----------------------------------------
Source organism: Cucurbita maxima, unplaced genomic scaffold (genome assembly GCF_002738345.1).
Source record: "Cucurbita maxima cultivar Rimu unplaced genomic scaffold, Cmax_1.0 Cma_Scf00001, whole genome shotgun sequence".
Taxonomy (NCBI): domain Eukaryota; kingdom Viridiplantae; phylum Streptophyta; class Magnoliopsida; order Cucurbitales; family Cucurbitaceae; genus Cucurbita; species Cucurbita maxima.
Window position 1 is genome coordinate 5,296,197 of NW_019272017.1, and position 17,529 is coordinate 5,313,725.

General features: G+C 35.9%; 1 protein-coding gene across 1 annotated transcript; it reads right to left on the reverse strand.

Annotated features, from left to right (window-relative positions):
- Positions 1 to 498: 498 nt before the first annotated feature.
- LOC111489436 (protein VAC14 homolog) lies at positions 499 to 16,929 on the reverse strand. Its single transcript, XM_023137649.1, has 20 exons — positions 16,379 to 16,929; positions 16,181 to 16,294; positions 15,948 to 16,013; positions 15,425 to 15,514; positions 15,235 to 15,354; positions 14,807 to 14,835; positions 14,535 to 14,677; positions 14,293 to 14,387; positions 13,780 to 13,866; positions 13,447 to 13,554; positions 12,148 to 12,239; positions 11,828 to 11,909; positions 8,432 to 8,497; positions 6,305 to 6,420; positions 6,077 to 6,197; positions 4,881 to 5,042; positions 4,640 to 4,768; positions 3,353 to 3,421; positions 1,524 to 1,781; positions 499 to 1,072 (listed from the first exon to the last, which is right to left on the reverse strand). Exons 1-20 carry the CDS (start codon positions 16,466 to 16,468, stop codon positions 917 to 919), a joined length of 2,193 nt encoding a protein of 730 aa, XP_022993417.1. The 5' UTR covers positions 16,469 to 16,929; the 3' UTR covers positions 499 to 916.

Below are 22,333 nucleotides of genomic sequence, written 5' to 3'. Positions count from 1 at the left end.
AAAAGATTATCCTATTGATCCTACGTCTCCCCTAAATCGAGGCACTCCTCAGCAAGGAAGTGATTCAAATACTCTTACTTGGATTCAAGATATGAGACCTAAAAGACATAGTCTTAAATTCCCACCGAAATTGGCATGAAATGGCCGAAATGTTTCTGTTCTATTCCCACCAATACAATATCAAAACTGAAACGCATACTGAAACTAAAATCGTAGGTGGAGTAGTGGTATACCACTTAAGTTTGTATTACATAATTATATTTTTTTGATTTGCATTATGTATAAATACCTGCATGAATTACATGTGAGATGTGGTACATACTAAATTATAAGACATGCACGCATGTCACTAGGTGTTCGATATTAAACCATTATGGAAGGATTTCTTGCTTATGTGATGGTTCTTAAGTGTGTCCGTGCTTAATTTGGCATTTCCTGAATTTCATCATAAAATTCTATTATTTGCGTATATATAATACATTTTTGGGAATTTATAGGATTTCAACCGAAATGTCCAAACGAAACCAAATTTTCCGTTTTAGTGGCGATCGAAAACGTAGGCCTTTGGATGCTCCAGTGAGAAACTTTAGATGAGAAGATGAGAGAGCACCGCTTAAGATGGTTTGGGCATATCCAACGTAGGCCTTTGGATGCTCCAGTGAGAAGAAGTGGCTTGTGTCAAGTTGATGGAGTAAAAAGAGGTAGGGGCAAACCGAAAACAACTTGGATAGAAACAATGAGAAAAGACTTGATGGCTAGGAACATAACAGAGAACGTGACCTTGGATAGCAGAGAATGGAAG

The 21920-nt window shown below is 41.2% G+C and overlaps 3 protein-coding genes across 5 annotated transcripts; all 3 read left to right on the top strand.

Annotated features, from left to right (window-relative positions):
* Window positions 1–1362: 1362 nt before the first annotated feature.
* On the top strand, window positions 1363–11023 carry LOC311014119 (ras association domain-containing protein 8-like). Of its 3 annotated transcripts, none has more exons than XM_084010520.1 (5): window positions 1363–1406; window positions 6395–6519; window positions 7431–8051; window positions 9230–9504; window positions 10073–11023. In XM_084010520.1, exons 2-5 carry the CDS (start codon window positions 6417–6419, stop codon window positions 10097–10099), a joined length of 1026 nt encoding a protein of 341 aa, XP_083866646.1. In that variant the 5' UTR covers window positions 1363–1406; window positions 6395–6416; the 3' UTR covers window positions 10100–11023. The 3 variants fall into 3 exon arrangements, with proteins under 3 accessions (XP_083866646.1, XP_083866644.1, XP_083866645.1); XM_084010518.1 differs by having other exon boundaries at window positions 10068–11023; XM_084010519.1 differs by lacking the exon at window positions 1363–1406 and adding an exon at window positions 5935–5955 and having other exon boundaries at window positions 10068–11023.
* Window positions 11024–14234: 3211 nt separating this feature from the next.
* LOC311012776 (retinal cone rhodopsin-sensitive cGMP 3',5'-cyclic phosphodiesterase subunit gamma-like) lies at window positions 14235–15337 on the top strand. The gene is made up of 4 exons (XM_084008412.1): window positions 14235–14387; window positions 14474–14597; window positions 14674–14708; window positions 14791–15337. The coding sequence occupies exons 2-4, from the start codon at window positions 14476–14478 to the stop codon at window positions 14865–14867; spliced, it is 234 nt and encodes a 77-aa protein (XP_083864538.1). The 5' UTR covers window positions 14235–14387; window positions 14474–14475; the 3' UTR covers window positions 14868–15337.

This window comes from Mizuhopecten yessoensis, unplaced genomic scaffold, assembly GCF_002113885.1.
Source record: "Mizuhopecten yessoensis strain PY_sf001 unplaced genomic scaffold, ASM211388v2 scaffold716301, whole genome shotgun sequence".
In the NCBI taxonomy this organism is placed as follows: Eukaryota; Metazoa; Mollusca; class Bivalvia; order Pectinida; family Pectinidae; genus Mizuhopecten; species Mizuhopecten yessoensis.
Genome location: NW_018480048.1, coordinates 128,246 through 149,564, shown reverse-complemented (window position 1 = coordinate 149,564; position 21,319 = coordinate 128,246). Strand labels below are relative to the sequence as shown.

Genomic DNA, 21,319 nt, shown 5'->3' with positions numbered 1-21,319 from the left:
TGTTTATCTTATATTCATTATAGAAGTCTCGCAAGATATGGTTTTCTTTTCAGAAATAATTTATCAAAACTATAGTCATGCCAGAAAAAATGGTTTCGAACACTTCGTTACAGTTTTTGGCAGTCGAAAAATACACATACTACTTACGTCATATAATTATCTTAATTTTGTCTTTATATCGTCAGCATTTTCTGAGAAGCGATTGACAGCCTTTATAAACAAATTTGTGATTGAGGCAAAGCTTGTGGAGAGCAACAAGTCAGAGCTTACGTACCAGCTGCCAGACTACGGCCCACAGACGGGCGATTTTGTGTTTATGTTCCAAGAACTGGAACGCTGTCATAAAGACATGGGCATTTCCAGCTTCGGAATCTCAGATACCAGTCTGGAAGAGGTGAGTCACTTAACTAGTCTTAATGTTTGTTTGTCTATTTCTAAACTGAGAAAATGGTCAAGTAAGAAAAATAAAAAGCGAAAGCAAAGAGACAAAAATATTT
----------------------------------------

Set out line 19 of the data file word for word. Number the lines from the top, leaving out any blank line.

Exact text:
In the NCBI taxonomy this organism is placed as follows: Eukaryota; Metazoa; Mollusca; class Bivalvia; order Pectinida; family Pectinidae; genus Mizuhopecten; species Mizuhopecten yessoensis.